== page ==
As solar energy interest grows in Omaha, so do scams, misinformation
OMAHA, Neb. (WOWT) - The interest in people switching to solar energy to power their homes and cars in the metro is growing.
But with that growth also comes companies and people hoping to take advantage of consumers.
“In the last few years, there’s been a genuine interest from the consumer level on solar,” says Michael Shonka, the owner of Solar Omaha.
Shonka has been helping people install home solar systems for years and says the excitement over solar has been growing.
“These interest levels have increased over lets say the 2000s at a pretty steady rate, and accelerated recently and i think that’s partly due to our consciousness over energy consumption,” Shonka says.
“It is surprising how quickly it has grown,” says Kirk Estee, the Customer Alternative Energy Solutions Manage for the Omaha Public Power District.
In just one year, Estee says they saw a 900% increase in applicants hoping to attach their solar systems to the OPPD grid.
“Two years ago we had about 60 people apply to do solar, last year we had about 600, this year we’re on track to hit 1,000,” he says.
Estee says there are many reasons why people decide to make the switch.
“Only one of which is the payback period, the financial side. Some people like to know that they’re working toward being net zero has a household, some people have an electric vehicle and like to know they’re producing their own energy for their car.”
But with that increase in people seeking to generate their own energy, have come scams and misinformation from companies hoping to take advantage of customers who are just trying to do right by the environment.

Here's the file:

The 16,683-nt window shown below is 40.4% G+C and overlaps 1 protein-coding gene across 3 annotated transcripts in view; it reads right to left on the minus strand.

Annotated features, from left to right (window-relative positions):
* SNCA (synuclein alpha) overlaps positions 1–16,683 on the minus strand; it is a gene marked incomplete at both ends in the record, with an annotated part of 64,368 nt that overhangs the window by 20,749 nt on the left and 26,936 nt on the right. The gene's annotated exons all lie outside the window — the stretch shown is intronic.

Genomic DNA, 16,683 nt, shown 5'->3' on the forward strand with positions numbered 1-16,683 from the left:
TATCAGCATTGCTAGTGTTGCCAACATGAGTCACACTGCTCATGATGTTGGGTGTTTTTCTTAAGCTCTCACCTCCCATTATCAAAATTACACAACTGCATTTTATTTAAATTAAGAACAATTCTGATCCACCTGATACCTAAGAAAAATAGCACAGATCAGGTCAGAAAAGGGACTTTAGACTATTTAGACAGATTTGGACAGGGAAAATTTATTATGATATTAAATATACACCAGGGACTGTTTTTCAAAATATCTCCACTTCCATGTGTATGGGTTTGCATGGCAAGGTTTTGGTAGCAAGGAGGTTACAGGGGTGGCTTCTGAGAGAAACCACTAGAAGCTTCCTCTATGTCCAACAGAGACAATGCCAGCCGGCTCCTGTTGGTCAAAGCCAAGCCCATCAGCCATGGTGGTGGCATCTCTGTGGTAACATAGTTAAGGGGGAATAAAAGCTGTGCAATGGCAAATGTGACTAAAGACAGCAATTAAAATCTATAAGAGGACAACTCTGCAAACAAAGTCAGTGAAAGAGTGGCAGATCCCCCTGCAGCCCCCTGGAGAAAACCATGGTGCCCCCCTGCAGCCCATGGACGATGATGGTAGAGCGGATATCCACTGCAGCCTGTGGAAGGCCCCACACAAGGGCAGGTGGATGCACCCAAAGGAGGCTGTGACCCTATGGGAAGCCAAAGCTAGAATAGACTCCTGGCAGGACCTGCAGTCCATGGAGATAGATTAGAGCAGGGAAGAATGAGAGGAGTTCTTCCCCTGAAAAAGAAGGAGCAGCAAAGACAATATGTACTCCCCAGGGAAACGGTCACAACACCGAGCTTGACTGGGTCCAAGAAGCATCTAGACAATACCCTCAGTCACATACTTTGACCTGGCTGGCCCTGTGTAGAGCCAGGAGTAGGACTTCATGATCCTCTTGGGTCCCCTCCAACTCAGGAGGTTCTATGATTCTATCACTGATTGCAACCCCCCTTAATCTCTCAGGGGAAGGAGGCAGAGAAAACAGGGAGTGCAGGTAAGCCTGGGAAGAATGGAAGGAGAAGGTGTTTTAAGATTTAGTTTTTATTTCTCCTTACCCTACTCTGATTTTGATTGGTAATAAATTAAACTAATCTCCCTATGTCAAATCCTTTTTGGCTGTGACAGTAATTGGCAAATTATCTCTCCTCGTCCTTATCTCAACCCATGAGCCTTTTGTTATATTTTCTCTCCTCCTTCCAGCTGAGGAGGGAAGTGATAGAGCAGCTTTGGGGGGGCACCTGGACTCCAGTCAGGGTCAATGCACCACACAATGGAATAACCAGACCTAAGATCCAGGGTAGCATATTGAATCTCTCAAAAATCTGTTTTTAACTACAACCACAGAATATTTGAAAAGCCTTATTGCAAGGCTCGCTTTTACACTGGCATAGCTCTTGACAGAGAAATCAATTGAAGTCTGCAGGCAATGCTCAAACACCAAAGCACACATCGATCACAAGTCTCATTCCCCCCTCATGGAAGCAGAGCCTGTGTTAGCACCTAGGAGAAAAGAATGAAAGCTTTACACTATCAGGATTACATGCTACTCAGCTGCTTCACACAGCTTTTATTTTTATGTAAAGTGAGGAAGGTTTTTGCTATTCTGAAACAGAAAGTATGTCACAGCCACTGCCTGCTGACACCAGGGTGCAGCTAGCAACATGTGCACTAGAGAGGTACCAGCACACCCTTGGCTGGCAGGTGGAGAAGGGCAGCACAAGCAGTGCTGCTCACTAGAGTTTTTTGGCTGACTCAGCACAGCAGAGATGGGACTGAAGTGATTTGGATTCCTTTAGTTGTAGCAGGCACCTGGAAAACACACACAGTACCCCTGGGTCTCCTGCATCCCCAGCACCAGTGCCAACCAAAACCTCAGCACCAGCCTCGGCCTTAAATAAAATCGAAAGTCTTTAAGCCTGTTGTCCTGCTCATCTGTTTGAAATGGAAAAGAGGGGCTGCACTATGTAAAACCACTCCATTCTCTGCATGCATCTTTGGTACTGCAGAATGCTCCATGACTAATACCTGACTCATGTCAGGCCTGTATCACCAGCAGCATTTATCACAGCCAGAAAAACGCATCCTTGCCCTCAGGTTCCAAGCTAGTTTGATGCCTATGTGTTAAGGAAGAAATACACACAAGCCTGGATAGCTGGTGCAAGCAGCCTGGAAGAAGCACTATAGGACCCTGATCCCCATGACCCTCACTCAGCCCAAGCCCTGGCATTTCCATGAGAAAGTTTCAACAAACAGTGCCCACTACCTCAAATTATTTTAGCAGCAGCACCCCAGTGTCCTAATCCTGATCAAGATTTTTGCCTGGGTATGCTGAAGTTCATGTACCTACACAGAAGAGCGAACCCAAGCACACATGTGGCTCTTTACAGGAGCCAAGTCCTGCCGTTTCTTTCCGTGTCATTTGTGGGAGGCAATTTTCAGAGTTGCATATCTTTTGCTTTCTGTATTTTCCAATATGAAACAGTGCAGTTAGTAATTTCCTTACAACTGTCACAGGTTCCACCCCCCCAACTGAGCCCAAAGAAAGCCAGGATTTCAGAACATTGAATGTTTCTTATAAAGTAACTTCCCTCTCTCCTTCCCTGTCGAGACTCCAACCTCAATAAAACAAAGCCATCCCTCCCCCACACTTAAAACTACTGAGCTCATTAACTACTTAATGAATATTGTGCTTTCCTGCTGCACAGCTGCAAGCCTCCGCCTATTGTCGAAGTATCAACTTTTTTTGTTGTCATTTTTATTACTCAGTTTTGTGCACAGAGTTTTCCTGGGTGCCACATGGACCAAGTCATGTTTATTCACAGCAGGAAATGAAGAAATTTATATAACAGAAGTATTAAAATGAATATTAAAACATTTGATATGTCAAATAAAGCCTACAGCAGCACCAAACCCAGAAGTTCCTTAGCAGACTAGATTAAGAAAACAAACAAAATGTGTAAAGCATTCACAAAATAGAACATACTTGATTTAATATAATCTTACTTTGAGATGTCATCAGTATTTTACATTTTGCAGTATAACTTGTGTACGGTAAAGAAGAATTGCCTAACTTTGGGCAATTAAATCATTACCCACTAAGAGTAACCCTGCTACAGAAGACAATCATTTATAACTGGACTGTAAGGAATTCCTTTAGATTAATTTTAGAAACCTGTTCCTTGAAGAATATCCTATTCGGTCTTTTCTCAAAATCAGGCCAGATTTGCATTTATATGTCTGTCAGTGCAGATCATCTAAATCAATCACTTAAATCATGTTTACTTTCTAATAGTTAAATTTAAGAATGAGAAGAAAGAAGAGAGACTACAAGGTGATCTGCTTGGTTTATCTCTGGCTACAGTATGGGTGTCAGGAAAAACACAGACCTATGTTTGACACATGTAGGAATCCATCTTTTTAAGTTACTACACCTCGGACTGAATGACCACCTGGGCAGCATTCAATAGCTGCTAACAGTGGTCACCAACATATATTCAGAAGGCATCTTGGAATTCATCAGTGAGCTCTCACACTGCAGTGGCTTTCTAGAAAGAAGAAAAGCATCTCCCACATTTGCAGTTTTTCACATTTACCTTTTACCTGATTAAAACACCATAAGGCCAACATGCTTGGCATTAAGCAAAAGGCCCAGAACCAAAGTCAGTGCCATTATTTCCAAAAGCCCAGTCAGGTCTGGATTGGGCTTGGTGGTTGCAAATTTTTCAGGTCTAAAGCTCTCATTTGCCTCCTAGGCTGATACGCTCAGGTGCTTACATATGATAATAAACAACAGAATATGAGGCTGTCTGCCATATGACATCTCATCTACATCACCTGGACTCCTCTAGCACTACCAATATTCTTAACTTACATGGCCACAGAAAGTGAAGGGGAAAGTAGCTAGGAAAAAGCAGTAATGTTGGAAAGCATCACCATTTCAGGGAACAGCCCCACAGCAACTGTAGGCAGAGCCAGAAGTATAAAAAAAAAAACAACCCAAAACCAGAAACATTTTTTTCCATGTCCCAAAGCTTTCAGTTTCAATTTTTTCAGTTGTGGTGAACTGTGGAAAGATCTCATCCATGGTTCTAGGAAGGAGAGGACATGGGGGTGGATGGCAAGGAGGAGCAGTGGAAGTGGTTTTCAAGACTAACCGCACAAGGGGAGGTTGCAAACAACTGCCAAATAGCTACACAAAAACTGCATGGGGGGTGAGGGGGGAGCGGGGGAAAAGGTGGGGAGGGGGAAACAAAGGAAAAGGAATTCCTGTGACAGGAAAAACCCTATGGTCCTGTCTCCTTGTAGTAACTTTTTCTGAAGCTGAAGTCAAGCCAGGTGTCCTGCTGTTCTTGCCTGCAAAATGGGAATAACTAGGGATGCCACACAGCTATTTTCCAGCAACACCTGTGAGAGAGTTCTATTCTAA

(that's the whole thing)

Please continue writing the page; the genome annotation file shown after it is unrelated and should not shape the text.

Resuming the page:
“There have been a lot of firms come to town, go into business, take up shop here in Omaha, and there are some very aggressive tactics used by some of them,” Estee says.
Shonka says this happened in the 1980s, too, and now it’s back.
“There’s a lot more sophisticated marketing now with the one-on-one relationship, the internet, these innocuous looking websites offering free info or promising free services when really it’s just a call center for a lead generation program,” he says.
Aggressive tactics from unreliable companies scare people away from environmentally-friendly technology.
“Customers have told me they will get into your kitchen and will not leave until you sign on the dotted line, very high pressure, they are inflated values used for the estimated cost of electricity increases in the future, they will say things like you no longer have an electric bill when there is a customer charge just to have the benefit of being attached to the grid,” Estee says.
Shonka and Estee both say the companies often get customers stuck in a contract they would need to pay thousands of dollars to get out of.
“And what happens is people get into a 20 year loan when they’re upside down from day one with no hope of getting out of it and they’re basically having a higher payment for something that’s not as much value as they were promised,” Shonka says.
OPPD has beefed up its website, pumping it with information and resources when it comes to solar.
Estee says they’ve also included a list of customer-owner trade allies that have agreed to an OPPD code of conduct and training.
“So, when you work with them, you have a much higher chance of having a positive experience,” Estee adds.
Shonka is a member of that list, too.
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